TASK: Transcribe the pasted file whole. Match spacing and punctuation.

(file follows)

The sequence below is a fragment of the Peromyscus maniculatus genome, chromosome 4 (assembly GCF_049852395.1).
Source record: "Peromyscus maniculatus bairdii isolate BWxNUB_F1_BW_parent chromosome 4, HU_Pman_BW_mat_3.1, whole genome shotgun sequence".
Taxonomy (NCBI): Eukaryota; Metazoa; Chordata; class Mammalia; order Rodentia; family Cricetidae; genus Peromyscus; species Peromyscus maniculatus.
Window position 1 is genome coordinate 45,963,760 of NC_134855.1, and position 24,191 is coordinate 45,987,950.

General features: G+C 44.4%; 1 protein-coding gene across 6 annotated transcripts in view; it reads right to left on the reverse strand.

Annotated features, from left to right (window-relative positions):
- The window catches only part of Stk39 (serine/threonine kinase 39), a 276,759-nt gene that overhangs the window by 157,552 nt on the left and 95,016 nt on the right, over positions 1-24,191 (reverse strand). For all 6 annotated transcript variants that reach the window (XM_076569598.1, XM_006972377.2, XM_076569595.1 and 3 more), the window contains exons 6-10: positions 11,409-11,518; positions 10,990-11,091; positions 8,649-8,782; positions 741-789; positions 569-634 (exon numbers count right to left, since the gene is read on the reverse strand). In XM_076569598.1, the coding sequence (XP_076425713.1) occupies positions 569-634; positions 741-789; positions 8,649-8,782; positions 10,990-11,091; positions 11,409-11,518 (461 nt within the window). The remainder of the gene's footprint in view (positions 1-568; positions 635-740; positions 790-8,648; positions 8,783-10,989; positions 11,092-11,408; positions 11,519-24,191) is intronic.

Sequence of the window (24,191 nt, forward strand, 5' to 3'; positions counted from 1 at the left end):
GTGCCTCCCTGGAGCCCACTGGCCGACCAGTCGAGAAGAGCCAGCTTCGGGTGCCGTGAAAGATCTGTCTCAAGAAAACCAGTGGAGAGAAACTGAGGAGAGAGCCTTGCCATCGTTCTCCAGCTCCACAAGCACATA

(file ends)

The sequence below is a fragment of the Peromyscus maniculatus genome, chromosome 4 (assembly GCF_049852395.1).
Source record: "Peromyscus maniculatus bairdii isolate BWxNUB_F1_BW_parent chromosome 4, HU_Pman_BW_mat_3.1, whole genome shotgun sequence".
Taxonomy (NCBI): Eukaryota; Metazoa; Chordata; class Mammalia; order Rodentia; family Cricetidae; genus Peromyscus; species Peromyscus maniculatus.
Window position 1 is genome coordinate 45,963,760 of NC_134855.1, and position 24,191 is coordinate 45,987,950.

General features: G+C 44.4%; 1 protein-coding gene across 6 annotated transcripts in view; it reads right to left on the reverse strand.

Annotated features, from left to right (window-relative positions):
- The window catches only part of Stk39 (serine/threonine kinase 39), a 276,759-nt gene that overhangs the window by 157,552 nt on the left and 95,016 nt on the right, over positions 1-24,191 (reverse strand). For all 6 annotated transcript variants that reach the window (XM_076569598.1, XM_006972377.2, XM_076569595.1 and 3 more), the window contains exons 6-10: positions 11,409-11,518; positions 10,990-11,091; positions 8,649-8,782; positions 741-789; positions 569-634 (exon numbers count right to left, since the gene is read on the reverse strand). In XM_076569598.1, the coding sequence (XP_076425713.1) occupies positions 569-634; positions 741-789; positions 8,649-8,782; positions 10,990-11,091; positions 11,409-11,518 (461 nt within the window). The remainder of the gene's footprint in view (positions 1-568; positions 635-740; positions 790-8,648; positions 8,783-10,989; positions 11,092-11,408; positions 11,519-24,191) is intronic.

Sequence of the window (24,191 nt, forward strand, 5' to 3'; positions counted from 1 at the left end):
GTGCCTCCCTGGAGCCCACTGGCCGACCAGTCGAGAAGAGCCAGCTTCGGGTGCCGTGAAAGATCTGTCTCAAGAAAACCAGTGGAGAGAAACTGAGGAGAGAGCCTTGCCATCGTTCTCCAGCTCCACAAGCACATA